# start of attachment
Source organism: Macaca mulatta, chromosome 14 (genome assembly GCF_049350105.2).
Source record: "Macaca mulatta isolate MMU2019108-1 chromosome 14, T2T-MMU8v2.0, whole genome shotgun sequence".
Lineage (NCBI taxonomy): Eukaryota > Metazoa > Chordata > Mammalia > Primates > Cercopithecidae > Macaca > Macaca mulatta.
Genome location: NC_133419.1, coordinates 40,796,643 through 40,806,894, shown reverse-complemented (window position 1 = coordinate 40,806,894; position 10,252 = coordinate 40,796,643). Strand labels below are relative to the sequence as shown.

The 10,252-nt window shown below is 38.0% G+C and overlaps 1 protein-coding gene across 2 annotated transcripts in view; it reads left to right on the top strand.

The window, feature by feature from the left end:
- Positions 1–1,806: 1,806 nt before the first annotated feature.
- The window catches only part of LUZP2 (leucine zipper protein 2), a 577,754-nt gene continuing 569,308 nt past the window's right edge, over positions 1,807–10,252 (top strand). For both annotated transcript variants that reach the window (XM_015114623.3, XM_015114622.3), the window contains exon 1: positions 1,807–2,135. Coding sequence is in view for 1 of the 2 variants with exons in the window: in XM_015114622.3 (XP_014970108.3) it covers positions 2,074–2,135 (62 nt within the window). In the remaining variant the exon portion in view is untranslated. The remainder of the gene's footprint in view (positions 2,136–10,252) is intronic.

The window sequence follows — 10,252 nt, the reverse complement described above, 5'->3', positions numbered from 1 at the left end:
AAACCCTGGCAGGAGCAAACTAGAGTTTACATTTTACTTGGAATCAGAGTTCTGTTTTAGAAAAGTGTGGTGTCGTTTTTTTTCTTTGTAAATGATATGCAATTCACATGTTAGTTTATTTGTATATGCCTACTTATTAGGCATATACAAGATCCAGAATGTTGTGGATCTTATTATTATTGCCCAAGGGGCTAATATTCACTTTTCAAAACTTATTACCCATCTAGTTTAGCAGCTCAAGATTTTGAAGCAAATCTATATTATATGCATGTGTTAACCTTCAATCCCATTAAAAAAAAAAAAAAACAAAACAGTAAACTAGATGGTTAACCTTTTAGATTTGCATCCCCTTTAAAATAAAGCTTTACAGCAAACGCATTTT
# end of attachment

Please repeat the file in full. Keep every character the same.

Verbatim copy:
Source organism: Macaca mulatta, chromosome 14 (genome assembly GCF_049350105.2).
Source record: "Macaca mulatta isolate MMU2019108-1 chromosome 14, T2T-MMU8v2.0, whole genome shotgun sequence".
Lineage (NCBI taxonomy): Eukaryota > Metazoa > Chordata > Mammalia > Primates > Cercopithecidae > Macaca > Macaca mulatta.
Genome location: NC_133419.1, coordinates 40,796,643 through 40,806,894, shown reverse-complemented (window position 1 = coordinate 40,806,894; position 10,252 = coordinate 40,796,643). Strand labels below are relative to the sequence as shown.

The 10,252-nt window shown below is 38.0% G+C and overlaps 1 protein-coding gene across 2 annotated transcripts in view; it reads left to right on the top strand.

The window, feature by feature from the left end:
- Positions 1–1,806: 1,806 nt before the first annotated feature.
- The window catches only part of LUZP2 (leucine zipper protein 2), a 577,754-nt gene continuing 569,308 nt past the window's right edge, over positions 1,807–10,252 (top strand). For both annotated transcript variants that reach the window (XM_015114623.3, XM_015114622.3), the window contains exon 1: positions 1,807–2,135. Coding sequence is in view for 1 of the 2 variants with exons in the window: in XM_015114622.3 (XP_014970108.3) it covers positions 2,074–2,135 (62 nt within the window). In the remaining variant the exon portion in view is untranslated. The remainder of the gene's footprint in view (positions 2,136–10,252) is intronic.

The window sequence follows — 10,252 nt, the reverse complement described above, 5'->3', positions numbered from 1 at the left end:
AAACCCTGGCAGGAGCAAACTAGAGTTTACATTTTACTTGGAATCAGAGTTCTGTTTTAGAAAAGTGTGGTGTCGTTTTTTTTCTTTGTAAATGATATGCAATTCACATGTTAGTTTATTTGTATATGCCTACTTATTAGGCATATACAAGATCCAGAATGTTGTGGATCTTATTATTATTGCCCAAGGGGCTAATATTCACTTTTCAAAACTTATTACCCATCTAGTTTAGCAGCTCAAGATTTTGAAGCAAATCTATATTATATGCATGTGTTAACCTTCAATCCCATTAAAAAAAAAAAAAAACAAAACAGTAAACTAGATGGTTAACCTTTTAGATTTGCATCCCCTTTAAAATAAAGCTTTACAGCAAACGCATTTT